The rumor mills are buzzing. Global News and other media outlets are reporting some new details on the new First-Time Buyer Incentive, also referred to as an Equity Participation Mortgage. What is being discussed by the media is mostly the same information as was disclosed in the budget.
CMHC has just released some details found here. The program is expected to be ready to receive Incentive applications starting September 2, 2019. If approved for the Incentive, the purchase transaction must close on or after November 1, 2019.
The First-Time Buyer Incentive (what we know so far)
- The government will provide an equity participating mortgage of up to 5 % for an existing house and up to 10 % for a new construction home.
- No interest or principal reduction payments required on the participating mortgage portion.
- Can be repaid early, no details on the mechanics.
- Must be repaid within 25 years.
- When the house is sold the government will participate in the increase in value, or decrease, proportionately with the initial participating mortgage granted.
- Maximum purchase price is $480,000.
- Maximum family income is $120,000.
- First time buyers will have slightly lower mortgage payments, with likely interest savings of up to $60 to $120 per month ( depends upon the amount, new or used house, and interest rates.)
- The Home Buyer will have the Federal Government as a partner in the ownership of their property through a participating mortgage. Read that twice.
- The total home purchase price the borrower qualifies for under this program is less than if the borrower does not use it, because there are different qualifying guidelines.
- The Government will, if the home eventually goes up in value, recoup an equity dividend, the repayment could turn out to be more than what mortgage interest would work out to be, especially if we eventually see a strong rebound in our depressed Alberta markets.
The Unknown (Possible Risks to the Borrower)
- The program has been announced and promoted without any details on how it will be managed whenever life offers changing circumstances for the homeowners.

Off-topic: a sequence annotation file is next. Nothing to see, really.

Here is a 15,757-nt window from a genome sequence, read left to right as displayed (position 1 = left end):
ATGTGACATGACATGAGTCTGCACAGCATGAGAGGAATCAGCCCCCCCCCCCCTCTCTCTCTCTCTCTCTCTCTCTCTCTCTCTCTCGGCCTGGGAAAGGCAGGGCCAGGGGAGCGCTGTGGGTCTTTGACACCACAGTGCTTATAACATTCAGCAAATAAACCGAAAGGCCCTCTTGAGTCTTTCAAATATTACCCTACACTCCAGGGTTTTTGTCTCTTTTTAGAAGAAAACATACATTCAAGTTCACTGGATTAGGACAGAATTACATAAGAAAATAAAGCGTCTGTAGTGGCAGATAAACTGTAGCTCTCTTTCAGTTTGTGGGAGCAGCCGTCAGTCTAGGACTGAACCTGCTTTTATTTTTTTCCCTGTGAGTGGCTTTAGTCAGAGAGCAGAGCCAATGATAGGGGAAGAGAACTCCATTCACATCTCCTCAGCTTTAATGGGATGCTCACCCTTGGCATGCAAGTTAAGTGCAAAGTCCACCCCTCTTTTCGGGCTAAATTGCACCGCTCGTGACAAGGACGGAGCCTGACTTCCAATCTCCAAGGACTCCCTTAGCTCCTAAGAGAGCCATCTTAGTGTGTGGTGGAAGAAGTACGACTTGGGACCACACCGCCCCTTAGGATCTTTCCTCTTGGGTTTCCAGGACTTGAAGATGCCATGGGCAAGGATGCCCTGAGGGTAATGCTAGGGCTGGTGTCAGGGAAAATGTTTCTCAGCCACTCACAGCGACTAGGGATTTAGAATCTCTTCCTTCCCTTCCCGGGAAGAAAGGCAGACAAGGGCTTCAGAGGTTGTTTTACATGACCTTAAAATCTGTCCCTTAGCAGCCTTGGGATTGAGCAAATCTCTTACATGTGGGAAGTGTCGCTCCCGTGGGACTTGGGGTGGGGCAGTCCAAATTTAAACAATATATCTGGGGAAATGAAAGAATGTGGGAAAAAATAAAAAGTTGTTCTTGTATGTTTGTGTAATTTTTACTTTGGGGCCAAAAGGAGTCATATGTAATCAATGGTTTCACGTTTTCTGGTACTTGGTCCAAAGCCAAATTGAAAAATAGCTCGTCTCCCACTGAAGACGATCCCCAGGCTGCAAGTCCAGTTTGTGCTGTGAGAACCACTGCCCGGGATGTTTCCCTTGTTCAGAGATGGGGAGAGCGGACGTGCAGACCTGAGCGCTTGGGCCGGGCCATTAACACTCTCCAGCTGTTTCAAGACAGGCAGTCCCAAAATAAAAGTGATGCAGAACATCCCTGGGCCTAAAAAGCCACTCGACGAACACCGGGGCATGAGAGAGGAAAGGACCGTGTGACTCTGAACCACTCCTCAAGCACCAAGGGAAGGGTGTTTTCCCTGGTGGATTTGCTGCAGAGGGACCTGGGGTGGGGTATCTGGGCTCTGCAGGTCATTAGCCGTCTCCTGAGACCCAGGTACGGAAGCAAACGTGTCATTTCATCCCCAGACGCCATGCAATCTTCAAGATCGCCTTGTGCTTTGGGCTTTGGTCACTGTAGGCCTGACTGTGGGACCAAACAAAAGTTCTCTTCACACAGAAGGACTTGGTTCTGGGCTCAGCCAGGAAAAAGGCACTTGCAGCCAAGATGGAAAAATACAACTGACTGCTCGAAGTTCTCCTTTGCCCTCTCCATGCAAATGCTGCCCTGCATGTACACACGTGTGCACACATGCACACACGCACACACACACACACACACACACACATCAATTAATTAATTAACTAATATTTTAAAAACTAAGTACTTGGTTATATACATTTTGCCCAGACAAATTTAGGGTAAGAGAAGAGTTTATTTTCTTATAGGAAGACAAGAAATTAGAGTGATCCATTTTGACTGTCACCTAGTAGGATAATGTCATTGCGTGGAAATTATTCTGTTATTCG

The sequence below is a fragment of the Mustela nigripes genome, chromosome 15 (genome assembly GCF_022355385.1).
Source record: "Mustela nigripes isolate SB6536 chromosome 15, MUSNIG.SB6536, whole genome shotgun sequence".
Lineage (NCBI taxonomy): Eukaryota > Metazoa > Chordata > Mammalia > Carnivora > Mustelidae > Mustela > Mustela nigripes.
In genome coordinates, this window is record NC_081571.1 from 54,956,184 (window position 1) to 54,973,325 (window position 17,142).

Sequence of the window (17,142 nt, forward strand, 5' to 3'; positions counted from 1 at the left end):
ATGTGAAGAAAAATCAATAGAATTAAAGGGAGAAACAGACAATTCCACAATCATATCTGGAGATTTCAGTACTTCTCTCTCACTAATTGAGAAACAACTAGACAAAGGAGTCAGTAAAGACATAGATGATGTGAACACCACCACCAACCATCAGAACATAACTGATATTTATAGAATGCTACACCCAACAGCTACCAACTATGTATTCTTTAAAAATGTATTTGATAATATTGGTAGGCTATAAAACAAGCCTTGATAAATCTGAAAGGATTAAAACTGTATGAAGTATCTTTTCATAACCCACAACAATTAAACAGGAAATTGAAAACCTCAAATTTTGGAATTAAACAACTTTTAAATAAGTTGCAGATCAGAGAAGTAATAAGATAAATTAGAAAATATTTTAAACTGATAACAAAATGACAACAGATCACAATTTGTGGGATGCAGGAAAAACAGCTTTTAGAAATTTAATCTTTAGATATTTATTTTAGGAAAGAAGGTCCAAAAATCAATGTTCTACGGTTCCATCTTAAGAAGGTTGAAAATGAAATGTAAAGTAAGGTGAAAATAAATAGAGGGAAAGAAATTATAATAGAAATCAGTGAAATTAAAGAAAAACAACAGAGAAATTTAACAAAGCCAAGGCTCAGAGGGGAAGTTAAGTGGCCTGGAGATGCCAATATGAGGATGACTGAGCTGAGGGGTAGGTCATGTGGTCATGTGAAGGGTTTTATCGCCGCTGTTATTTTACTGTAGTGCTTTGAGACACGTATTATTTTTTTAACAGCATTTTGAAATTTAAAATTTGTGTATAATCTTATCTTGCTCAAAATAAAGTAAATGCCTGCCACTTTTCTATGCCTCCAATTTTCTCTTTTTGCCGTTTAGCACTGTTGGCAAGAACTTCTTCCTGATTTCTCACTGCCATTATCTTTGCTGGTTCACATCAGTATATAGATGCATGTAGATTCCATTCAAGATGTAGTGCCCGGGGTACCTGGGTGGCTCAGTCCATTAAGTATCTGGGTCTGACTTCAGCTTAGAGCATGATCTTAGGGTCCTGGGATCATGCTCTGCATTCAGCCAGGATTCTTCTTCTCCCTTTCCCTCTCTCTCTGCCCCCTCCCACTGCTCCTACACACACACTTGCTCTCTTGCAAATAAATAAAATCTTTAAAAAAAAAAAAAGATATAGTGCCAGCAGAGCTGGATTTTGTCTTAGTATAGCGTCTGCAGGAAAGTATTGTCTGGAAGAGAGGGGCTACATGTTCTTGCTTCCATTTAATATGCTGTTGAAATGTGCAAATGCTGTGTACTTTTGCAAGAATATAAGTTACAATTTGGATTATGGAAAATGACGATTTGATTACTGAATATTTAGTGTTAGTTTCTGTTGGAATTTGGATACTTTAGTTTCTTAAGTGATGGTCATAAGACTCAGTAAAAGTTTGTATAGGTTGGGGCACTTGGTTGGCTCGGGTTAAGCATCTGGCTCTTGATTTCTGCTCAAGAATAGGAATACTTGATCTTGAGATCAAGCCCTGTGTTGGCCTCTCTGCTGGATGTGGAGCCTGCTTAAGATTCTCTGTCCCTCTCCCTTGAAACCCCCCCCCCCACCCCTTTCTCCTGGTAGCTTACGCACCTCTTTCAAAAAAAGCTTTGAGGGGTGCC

- Perhaps the participating mortgage will have no rights except passive acceptance of whatever 5 % is paid to the government.
- What about a private deal with a family member or friend or investor over a “gifted or provided down payment”? Is that allowed, what documentation will be accepted.
- Who will determine what are allowable capital expenses? What documentation does the homeowner have to provide for maintenance and upgrades and renovations? What bureaucracy is going to administer any dispute over costs? What costs are legitimate?
- Does the government want 5% of the gross lift or will maintenance, operating or capital expenses factor? What about real estate fees, legal fees, closing costs? What if the homeowner operates an illegal suite? What if the homeowner has an encroachment argument with a neighbor or with the city? Will the government as mortgage holder have for a voice in any dispute before a court?
- Since the government became convinced that the bureaucrats know how to underwrite mortgages, hundreds of thousands of deserving Canadians are being denied access to mortgage liquidity.
- Let bankers be bankers, and let the government bureaucrats provide high level oversight. Mortgage underwriting should be an industry derived process, not a government dictated and controlled approval.
- Every month at Jencor we see hundreds of people denied access to a mortgage. Most of whom would have qualified for that requested mortgage before the Stress Test was implemented.
- If the government wants to incentivize first time home purchase activity, they could simply make mortgage access reasonable. Instead we get an intrusive program costing taxpayers $1.3 Billion dollars over the next 3 years.
Watch for our updates on this when the government announces program details.